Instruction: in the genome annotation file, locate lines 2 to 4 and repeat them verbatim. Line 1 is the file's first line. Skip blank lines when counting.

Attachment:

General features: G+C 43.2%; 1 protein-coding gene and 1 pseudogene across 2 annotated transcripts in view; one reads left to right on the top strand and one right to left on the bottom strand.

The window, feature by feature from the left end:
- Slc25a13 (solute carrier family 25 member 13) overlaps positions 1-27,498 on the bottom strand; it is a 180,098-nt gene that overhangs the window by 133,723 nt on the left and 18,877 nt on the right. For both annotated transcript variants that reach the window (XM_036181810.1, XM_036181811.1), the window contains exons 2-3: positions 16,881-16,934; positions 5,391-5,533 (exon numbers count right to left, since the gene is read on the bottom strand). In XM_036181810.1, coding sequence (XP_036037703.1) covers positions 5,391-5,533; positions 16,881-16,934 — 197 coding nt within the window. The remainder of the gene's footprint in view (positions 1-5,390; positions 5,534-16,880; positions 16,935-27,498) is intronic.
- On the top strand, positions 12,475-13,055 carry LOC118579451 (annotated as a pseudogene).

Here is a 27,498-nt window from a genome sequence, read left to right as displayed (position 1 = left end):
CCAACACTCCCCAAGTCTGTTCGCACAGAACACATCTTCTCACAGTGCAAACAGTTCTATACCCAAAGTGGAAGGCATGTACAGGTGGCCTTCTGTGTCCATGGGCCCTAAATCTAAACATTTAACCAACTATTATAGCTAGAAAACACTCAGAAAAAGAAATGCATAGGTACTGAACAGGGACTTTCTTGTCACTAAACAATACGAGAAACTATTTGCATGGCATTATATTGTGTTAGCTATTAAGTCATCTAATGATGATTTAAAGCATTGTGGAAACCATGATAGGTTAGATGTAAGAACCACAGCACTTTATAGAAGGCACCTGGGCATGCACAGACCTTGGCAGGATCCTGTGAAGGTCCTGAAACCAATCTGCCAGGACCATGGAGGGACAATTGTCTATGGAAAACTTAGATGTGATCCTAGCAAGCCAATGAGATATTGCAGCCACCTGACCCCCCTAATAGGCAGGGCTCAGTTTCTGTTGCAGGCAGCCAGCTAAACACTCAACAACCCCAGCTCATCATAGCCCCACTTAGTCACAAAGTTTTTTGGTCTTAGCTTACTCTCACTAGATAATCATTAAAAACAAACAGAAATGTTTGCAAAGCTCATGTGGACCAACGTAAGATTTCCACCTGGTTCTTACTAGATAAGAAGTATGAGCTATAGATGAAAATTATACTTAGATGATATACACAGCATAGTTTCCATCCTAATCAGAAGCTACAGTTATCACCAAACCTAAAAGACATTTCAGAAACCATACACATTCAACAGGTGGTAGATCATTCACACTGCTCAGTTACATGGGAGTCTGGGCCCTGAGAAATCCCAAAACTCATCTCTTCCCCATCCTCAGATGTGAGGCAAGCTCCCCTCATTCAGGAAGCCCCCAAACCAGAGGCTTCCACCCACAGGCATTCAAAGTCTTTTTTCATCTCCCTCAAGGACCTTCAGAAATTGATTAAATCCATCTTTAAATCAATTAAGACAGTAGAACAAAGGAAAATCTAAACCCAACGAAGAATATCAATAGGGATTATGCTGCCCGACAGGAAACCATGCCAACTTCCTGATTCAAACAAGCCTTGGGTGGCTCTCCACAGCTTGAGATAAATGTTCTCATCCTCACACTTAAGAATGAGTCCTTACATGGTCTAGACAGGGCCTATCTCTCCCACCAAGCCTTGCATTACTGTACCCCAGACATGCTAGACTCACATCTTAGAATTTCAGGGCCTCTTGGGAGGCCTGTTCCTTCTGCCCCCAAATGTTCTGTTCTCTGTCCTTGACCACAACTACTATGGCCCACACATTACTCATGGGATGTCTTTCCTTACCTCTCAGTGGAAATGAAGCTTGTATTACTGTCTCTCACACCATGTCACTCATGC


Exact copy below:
The window, feature by feature from the left end:
- Slc25a13 (solute carrier family 25 member 13) overlaps positions 1-27,498 on the bottom strand; it is a 180,098-nt gene that overhangs the window by 133,723 nt on the left and 18,877 nt on the right. For both annotated transcript variants that reach the window (XM_036181810.1, XM_036181811.1), the window contains exons 2-3: positions 16,881-16,934; positions 5,391-5,533 (exon numbers count right to left, since the gene is read on the bottom strand). In XM_036181810.1, coding sequence (XP_036037703.1) covers positions 5,391-5,533; positions 16,881-16,934 — 197 coding nt within the window. The remainder of the gene's footprint in view (positions 1-5,390; positions 5,534-16,880; positions 16,935-27,498) is intronic.
- On the top strand, positions 12,475-13,055 carry LOC118579451 (annotated as a pseudogene).